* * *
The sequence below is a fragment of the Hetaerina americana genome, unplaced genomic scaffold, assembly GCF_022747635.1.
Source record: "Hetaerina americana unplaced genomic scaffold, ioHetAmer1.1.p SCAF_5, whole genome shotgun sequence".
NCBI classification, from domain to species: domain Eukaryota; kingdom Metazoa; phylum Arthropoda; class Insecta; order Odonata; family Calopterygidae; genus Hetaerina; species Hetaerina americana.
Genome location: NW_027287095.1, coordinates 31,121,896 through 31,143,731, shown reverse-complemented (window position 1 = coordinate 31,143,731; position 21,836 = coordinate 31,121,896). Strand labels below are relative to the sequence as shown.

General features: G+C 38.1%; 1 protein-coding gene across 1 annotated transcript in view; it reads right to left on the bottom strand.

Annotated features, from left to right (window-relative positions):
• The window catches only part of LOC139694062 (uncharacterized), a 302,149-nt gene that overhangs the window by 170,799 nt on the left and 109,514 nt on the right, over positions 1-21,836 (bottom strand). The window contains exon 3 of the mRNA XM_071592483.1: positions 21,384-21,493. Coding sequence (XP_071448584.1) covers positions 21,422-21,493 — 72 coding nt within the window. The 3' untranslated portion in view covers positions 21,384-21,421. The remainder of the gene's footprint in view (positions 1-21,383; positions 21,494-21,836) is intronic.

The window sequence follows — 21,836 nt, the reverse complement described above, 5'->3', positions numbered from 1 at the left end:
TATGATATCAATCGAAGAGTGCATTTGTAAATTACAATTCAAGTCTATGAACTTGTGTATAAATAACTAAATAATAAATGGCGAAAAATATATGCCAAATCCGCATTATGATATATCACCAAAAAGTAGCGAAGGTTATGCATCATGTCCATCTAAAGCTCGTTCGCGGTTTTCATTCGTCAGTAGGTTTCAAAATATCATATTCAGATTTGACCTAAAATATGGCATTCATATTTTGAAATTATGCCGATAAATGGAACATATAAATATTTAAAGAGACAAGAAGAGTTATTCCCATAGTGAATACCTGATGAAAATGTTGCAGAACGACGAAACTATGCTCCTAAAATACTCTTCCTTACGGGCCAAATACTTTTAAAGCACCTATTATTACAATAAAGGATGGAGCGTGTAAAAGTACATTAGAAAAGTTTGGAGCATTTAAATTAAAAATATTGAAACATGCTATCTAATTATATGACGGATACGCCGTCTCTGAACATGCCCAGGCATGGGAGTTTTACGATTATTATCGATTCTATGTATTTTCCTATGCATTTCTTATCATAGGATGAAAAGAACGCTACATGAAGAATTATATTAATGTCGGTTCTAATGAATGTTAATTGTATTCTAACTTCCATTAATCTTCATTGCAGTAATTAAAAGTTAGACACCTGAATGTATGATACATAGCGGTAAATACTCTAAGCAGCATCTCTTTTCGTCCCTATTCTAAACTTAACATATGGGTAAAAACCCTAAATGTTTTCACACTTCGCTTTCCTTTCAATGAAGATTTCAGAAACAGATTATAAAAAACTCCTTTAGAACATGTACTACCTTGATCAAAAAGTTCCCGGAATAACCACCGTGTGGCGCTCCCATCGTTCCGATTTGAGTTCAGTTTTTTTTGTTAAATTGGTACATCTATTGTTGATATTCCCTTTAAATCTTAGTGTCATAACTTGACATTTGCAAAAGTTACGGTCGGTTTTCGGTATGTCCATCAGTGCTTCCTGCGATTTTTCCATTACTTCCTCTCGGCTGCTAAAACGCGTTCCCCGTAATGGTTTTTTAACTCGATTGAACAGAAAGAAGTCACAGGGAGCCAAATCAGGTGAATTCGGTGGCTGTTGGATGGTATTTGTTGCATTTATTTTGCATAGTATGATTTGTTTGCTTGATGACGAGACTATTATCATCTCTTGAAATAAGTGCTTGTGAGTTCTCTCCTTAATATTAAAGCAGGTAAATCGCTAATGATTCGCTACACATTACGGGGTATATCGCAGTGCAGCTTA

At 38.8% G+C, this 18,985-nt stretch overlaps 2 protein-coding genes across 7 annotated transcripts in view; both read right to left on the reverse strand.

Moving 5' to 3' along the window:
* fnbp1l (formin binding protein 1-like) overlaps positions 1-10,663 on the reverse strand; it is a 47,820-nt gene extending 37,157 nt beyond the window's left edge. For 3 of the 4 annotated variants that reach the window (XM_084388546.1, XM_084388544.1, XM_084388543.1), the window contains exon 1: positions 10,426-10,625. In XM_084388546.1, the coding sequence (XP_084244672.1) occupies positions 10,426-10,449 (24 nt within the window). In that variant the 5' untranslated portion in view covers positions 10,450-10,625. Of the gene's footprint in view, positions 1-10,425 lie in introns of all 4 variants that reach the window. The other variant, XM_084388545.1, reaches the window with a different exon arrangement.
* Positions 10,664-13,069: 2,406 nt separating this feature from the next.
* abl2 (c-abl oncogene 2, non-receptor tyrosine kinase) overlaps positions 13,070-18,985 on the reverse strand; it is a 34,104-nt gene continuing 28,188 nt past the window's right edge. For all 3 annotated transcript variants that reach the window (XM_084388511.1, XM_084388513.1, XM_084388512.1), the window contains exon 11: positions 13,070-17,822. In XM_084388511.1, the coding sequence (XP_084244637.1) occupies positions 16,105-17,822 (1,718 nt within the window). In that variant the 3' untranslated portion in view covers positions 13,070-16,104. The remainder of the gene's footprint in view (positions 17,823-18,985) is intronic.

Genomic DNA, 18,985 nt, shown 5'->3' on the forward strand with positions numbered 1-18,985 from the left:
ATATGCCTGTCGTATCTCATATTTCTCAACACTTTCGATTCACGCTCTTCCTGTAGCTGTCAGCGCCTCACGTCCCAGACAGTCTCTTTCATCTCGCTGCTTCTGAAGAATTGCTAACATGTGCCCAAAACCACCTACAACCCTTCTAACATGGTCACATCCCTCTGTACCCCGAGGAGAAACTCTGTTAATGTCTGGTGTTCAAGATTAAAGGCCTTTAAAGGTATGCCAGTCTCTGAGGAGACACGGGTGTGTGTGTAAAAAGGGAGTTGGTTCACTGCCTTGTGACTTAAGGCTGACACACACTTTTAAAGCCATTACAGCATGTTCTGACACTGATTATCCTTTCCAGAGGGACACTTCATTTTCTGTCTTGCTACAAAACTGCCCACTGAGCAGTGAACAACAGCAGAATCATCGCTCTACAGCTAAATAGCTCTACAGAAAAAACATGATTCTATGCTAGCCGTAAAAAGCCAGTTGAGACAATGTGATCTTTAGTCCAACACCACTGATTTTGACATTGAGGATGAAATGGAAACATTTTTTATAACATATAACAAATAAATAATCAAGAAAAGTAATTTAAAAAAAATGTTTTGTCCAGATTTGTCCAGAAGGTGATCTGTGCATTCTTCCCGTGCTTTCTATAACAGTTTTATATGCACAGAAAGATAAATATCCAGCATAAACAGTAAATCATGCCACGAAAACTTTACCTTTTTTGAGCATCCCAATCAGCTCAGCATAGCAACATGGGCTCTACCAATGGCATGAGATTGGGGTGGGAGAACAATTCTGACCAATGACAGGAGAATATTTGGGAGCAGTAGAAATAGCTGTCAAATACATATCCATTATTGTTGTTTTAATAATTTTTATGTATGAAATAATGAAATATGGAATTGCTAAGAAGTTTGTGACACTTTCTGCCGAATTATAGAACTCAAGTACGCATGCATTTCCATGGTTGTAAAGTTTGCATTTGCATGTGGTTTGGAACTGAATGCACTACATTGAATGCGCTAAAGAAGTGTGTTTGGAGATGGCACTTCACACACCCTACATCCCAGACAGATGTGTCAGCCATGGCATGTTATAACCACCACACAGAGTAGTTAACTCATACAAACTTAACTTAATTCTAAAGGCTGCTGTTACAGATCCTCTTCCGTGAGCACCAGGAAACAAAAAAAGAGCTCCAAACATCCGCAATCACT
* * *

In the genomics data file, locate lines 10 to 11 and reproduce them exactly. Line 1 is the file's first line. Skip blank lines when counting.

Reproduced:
At 38.8% G+C, this 18,985-nt stretch overlaps 2 protein-coding genes across 7 annotated transcripts in view; both read right to left on the reverse strand.

Moving 5' to 3' along the window: